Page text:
Two-Step Design-Build Bill Advances in Congress

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Two-Step Design-Build Bill Advances in Congress

by Louis J. Jenny | May 22, 2014

On May 21, we saw important advances on two fronts for H.R. 2750, the Design-Build Efficiency and Jobs Act. As we’ve written before, this bill would encourage Design-Build Done Right through better use of two-step design-build in federal contracts and limit the use of single-step or turnkey procedures.

On the first front, the U.S. House committee with jurisdiction over H.R. 2750, the Committee on Oversight and Government Reform (OGR), formally considered the bill. Such consideration basically means opening the bill up to debate and amendment by committee members, then voting to essentially recommend that the full House consider the bill. Committee consideration of some sort is almost always required before any piece of legislation is considered by the full House. Further, most bills introduced in the House never get this committee consideration; they just quietly die at the end of the two-year Congressional sessions.

OGR’s action followed months of work by us here at DBIA, often along with our coalition partners at, primarily, AGC and AIA. We have been meeting with key senior staff on the committee and with staff from all the members of the committee, both Republicans and Democrats. During these many meetings we discussed the need for the bill, sought support and generally raised the profile of H.R. 2750. Once the committee consideration was announced, DBIA’s Lisa Washington sent a letter in support of H.R. 2750.

At the kick-off of the committee session, both Reps. Darrell E. Issa (R-CA) and Elijah Cummings (D-MD), the respective Chairman and Ranking Member of the committee (pictured), endorsed the bill and spoke in favor of it, giving it an important bi-partisan stamp of approval. Then the committee went about its business making a few changes to the bill. First, they expanded its reach beyond just civil construction to include military. This is good, and what we had always pushed for. Then, Rep. Lynch (D-Mass) offered an amendment that changed from $750,000 to $1.5 million the cap on the size of contracts that can use the single-step turnkey approach. This is a change we would probably rather not see in the bill (though originally Lynch wanted $3 million). We will have a chance to revisit this issue later in the process. Finally, on a voice vote, the committee passed the bill.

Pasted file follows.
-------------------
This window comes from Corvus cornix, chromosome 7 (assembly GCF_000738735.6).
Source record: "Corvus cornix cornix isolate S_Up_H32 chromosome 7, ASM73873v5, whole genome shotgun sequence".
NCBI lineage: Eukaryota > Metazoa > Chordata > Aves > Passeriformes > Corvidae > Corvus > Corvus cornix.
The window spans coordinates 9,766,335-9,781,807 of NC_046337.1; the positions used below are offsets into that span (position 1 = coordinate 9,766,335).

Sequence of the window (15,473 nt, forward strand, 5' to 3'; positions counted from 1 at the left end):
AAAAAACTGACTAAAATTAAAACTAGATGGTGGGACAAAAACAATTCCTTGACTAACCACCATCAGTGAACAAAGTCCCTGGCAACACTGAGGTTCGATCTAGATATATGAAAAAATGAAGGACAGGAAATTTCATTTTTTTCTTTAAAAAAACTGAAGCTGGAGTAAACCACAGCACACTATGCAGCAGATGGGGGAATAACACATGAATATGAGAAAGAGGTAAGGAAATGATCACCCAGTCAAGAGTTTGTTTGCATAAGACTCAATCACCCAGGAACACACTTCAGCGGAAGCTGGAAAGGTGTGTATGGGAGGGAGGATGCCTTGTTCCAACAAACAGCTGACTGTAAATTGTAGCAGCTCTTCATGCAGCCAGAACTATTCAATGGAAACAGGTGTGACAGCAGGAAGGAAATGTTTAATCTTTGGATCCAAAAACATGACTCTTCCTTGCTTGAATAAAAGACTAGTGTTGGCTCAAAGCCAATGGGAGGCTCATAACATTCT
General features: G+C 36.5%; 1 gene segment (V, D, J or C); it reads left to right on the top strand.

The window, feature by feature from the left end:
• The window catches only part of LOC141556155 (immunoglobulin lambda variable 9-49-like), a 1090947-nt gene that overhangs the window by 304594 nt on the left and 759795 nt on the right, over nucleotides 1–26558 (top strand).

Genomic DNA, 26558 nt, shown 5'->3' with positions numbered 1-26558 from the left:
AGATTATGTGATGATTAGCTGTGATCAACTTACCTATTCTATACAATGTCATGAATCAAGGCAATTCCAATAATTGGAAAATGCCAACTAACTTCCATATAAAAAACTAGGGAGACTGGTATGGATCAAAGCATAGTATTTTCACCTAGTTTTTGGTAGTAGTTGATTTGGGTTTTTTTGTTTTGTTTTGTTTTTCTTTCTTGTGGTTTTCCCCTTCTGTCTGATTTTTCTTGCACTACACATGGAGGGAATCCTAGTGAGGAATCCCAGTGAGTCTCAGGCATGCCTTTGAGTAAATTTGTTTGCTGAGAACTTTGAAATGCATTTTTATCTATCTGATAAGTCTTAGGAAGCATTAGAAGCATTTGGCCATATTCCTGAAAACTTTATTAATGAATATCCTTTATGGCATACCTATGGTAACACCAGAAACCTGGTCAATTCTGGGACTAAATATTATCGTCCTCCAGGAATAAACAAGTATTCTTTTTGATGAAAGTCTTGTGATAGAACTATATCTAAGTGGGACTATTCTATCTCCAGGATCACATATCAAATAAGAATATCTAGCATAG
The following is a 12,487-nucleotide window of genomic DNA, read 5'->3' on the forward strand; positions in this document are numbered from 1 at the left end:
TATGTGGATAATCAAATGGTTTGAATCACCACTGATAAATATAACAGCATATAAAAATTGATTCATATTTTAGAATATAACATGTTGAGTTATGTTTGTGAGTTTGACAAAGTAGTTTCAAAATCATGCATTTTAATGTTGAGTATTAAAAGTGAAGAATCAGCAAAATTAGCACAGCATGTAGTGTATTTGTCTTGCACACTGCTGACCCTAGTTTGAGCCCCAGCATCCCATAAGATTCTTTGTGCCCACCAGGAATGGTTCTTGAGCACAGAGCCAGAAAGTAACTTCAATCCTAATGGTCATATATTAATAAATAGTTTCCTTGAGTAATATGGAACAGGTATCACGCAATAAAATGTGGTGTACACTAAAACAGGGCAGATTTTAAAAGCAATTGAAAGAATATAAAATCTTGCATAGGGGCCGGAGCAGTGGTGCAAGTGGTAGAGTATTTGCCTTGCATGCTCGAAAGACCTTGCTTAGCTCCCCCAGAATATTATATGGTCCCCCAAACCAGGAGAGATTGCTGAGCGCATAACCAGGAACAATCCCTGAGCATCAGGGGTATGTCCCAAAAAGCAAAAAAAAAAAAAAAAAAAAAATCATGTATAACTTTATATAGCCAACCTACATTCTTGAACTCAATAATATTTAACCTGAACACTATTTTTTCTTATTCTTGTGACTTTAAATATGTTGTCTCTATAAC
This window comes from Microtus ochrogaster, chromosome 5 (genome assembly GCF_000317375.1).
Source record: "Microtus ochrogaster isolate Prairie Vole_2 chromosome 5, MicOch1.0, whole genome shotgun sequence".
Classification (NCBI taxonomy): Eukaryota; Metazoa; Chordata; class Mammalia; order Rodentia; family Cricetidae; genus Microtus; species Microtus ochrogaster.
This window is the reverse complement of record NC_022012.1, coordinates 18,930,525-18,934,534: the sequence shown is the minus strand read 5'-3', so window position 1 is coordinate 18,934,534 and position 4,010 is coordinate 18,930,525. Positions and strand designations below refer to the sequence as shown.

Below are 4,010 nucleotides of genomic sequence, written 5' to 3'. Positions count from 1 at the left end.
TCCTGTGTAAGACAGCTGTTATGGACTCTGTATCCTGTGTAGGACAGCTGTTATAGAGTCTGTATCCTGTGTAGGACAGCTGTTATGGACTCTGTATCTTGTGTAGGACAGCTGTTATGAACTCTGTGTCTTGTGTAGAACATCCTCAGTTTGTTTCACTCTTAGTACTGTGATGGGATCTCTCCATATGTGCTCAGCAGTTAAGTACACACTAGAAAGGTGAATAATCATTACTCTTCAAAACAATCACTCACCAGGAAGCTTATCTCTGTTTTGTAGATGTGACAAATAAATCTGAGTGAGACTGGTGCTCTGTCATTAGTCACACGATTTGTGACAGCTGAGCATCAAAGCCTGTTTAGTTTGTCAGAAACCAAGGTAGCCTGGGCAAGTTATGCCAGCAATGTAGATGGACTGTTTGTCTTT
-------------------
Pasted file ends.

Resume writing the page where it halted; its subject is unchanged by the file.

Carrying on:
That same day Rep. Mulvaney (R-SC) offered a version of H.R. 2750 as an amendment to the National Defense Authorization Act of 2014, which the full House was considering. The amendment was accepted by the House on a voice vote and then, on May 22, the House easily passed the larger defense bill. Our strategy had always been to attach the language of H.R. 2750 to this bill and we appreciate Rep. Mulvaney working with the bill’s sponsor, Rep. Sam Graves (R-MO), to offer this amendment.

Mirroring action in OGR, the Mulvaney amendment also expands the language of H.R. 2750 to include military construction which, again, is good. However, in what was an attempt to raise the $750,000 single-step cap to $1 million (similar to the OGR action), there was a drafting error in the amendment which DBIA discovered (always read the legislation!). If this language is allowed to become law it could be problematic. We have been assured it was merely an unintentional error and we should be able to clean it up later.

Now we move to the Senate. The uncontentious and bipartisan way the related measures moved in the House is good news going forward, but we still have some work to do. We are hoping to have a companion to H.R. 2750 introduced in the Senate and we will be reaching out to DBIA members to encourage their Senators’ to support the bill.